Social Determinants of Health Drive Racial CVD Risk Differences

In the US, healthcare improvements are critical for people with lower income and education, the lead study author says.

Social Determinants of Health Drive Racial CVD Risk Differences

Over the past 20 years, disparities in cardiovascular risk factors have persisted between Black and white adults in the United States, likely being driven by social determinants of health, according to new data.

This isn’t the first study to draw connections between broader societal disparities and heart health, and racial/ethnic differences in cardiovascular risk factors have been known for a long time. Growing awareness has even prompted cardiology journals to take stock of structural racism in the field.

Yet this latest study, published online this week in JAMA, stands out for its scope, authors say.

Ours “is the first study to report that body mass index, systolic blood pressure, and hemoglobin A1c were persistently higher in the Black population compared with the white population after adjustment for important social determinants of health, such as education, income, housing, employment, health insurance, and access to healthcare. Other unmeasured social determinants, such as neighborhood and physical environment, access to healthy foods, and social integration, were not included in this analysis but seem likely to play an important role in racial and ethnic differences.”

Speaking with TCTMD, lead author Jiang He, MD, PhD (Tulane University School of Public Health and Tropical Medicine, New Orleans, LA), said that it is clear that cardiovascular risk factors “reflect the socioeconomic standards, so we need to improve healthcare for the entire population, especially to people with low income and low education.”

He argued that “everyone” is responsible for paying attention to these issues and making a change. “Individuals, community, government, and the entire nation really need to work on this to improve cardiovascular health,” He said.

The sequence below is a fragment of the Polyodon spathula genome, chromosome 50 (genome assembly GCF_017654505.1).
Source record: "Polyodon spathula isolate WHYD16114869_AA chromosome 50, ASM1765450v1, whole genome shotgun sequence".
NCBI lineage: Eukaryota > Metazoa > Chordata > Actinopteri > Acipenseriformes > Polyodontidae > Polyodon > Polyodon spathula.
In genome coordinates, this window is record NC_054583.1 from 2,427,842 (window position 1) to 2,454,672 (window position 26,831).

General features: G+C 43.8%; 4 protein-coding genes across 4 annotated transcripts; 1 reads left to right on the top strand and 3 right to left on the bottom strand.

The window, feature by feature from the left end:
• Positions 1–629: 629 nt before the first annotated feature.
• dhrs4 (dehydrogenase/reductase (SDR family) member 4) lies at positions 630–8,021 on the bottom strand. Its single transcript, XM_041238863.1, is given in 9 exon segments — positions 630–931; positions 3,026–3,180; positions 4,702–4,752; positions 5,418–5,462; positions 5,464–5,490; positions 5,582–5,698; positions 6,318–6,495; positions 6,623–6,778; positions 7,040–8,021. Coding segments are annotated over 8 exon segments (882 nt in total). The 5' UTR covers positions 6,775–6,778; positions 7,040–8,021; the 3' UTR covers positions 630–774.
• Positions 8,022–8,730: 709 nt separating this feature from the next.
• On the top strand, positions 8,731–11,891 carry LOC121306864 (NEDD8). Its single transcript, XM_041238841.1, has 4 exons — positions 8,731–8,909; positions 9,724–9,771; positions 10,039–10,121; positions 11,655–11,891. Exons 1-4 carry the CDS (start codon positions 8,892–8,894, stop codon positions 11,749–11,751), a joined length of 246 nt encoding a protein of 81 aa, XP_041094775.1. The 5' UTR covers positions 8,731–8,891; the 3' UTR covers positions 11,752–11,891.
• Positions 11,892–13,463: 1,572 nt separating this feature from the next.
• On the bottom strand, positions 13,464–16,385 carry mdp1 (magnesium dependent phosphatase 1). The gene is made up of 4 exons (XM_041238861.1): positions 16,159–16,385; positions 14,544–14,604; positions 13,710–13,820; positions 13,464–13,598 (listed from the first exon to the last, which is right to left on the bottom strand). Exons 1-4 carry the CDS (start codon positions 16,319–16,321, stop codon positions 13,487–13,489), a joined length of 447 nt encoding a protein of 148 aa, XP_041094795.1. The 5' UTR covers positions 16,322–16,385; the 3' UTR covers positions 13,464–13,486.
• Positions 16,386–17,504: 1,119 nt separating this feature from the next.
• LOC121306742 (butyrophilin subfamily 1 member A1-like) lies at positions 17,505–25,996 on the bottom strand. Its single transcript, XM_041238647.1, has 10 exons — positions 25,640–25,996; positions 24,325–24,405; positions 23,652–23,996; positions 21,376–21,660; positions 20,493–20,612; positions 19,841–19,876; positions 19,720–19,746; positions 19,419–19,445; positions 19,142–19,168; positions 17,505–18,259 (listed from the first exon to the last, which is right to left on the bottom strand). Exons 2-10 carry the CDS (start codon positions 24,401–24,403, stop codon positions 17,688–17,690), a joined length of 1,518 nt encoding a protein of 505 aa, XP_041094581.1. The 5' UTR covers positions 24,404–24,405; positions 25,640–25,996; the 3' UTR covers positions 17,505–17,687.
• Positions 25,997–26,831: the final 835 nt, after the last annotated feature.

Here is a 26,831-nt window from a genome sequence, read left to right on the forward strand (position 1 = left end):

Commenting on the study for TCTMD, Sadiya S. Khan, MD (Northwestern University Feinberg School of Medicine, Chicago, IL), said in an email that it “is an important reminder of adverse patterns in cardiometabolic health in the population that precede the pandemic. I am concerned that we may see worsening patterns given early reports of increased weight, poor control of risk factors, and missed appointments for preventive care during the pandemic.”

As such, Khan would like to see changes in health policy that increase insurance access and decrease medication costs more broadly, she said. “There is no reason that medication for blood pressure, diabetes, and cholesterol shouldn’t be free. This would eliminate a large proportion of preventable cardiovascular disease deaths.”

NHANES Findings

For the study, the researchers included more than 50,000 US adults from the National Health and Nutrition Examination Surveys (NHANES) with a mean age ranging from 49.0 to 51.8 years and the proportion of women from 48.2% to 51.3%.

Between 1999-2000 and 2017-2018, overall body mass index (BMI) and hemoglobin A1c increased while mean serum total cholesterol  and smoking decreased. Mean systolic BP followed a U-shaped pattern, decreasing from 123.5 mm Hg in 1999-2000 to 120.5 mm Hg in 2009-2010 but then going up to 122.8 mm Hg in 2017-2018.